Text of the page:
Looking for Noise Sensor / Noise Monitor for vacation rental to be alerted to loud parties

I am looking for a Zwave/ Smartthings device that monitors and alerts when it detects noise levels above a certain range. There are devices that monitor for fire alarms and there are devices that listen for “glass breaks”, but nothing I can find to simply be alerted when renters are partying too loud at your rental.

I know the devices exist because there are companies that sell them. However you have to pay an expensive monthly “monitoring fee” (which is a ripoff!). No, they will not sell the devices without thier monitoring service, so they are probably hardcoded to only work with monitoring. Here are the companies… notice the devices they use:
https://noiseaware.com/cart/
https://store.minut.com/
https://roomonitor.com/cart/

I can’t be the only one trying to use SmartThings to monitor loud party noise at their vacation rental!

Thanks,
Randy

If you are in the US, many models will be illegal in many jurisdictions unless you put the sensor outside so that it can only hear what anyone walking past would hear.

There is an expectation of privacy inside of a rental and the landlord is not allowed to listen into activity, which is what this could entail. Even if it’s only the noise level, that covered by privacy laws in some jurisdictions. But more and more places are allowing for noise level monitoring for exactly the reason you give, to prevent loud parties. So as long as it only reports above the local “nuisance“ level and doesn’t record anything, you’re probably OK. You just need to check the details.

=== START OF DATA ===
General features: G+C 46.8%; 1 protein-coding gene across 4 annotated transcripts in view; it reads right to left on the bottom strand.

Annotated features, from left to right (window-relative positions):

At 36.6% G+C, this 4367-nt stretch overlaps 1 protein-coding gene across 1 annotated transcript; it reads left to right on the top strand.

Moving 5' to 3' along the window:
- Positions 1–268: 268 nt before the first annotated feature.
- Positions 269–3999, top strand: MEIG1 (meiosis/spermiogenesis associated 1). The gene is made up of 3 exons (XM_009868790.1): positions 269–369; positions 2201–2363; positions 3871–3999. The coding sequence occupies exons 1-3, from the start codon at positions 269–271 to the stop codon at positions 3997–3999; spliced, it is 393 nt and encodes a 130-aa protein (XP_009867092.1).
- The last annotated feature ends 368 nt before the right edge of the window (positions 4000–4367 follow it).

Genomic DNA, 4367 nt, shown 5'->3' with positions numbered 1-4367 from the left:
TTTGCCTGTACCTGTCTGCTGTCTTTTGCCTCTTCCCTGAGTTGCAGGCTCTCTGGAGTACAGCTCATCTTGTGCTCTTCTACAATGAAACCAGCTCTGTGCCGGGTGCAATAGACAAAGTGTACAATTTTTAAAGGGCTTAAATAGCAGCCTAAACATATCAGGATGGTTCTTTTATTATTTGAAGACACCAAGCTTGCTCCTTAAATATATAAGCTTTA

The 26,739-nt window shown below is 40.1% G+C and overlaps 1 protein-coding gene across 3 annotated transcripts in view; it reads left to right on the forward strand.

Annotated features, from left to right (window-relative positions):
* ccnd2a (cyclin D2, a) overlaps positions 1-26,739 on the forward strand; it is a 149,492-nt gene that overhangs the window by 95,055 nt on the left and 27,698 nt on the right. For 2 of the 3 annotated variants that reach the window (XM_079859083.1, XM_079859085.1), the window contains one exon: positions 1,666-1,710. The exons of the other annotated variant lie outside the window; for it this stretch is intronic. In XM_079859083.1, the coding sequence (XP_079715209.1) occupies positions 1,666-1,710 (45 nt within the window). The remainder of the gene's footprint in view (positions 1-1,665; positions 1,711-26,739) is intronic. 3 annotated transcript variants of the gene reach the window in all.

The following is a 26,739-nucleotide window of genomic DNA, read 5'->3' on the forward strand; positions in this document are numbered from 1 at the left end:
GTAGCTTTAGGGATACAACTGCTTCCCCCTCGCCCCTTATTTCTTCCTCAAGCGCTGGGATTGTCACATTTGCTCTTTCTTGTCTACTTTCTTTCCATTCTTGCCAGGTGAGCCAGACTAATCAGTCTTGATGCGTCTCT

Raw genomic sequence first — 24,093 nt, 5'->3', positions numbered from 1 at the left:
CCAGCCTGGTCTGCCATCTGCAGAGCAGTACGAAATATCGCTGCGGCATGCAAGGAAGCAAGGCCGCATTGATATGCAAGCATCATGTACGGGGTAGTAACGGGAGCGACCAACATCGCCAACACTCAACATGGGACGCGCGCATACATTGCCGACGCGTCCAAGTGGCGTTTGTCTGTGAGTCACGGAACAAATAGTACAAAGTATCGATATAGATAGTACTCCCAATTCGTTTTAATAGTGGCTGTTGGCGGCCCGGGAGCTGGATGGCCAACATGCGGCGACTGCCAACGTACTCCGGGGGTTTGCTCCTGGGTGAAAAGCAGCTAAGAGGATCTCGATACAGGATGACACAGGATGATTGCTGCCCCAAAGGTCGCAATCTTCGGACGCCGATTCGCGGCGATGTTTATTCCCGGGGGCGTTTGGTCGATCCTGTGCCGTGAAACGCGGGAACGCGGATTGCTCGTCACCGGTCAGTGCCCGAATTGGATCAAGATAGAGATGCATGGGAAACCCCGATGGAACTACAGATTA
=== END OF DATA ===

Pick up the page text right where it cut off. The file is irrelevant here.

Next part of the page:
Also check the vacation rental broker if you use one, because they will also have rules about acoustic monitoring.

But again in most jurisdictions, you would be fine with one in the yard. Or one that is specific to nuisance level noises.

OK, having said all that, there are several existing threads on this topic. I think the following is the most recent.

Zwave or zigbee sound detectors

As you noted, Airbnb does itself recommend the specific brands you listed, but I think all of them are set to only report above the nuisance level. :thinking: and as you also noted, they have subscription fees and there’s no direct integration with Smartthings. You might be able to do something on an android phone by capturing a notification, but of course that doesn’t get around the subscription cost.

If you want to get real techy you can use a ESP8266 or ESP32 along with a analog sound meter like Gravity: Analog Decibel Meter - DFRobot to read a 30db - 130db range into SmartThings using ST_Anything and then setup a automation to alert you when it is above a certain level. But it would have to be powered (5v USB) and you’d have to figure out a enclosure (empty smoke alarm housing?). Plus you’d be looking at at least $50 in parts. Beyond that I haven’t seen anything.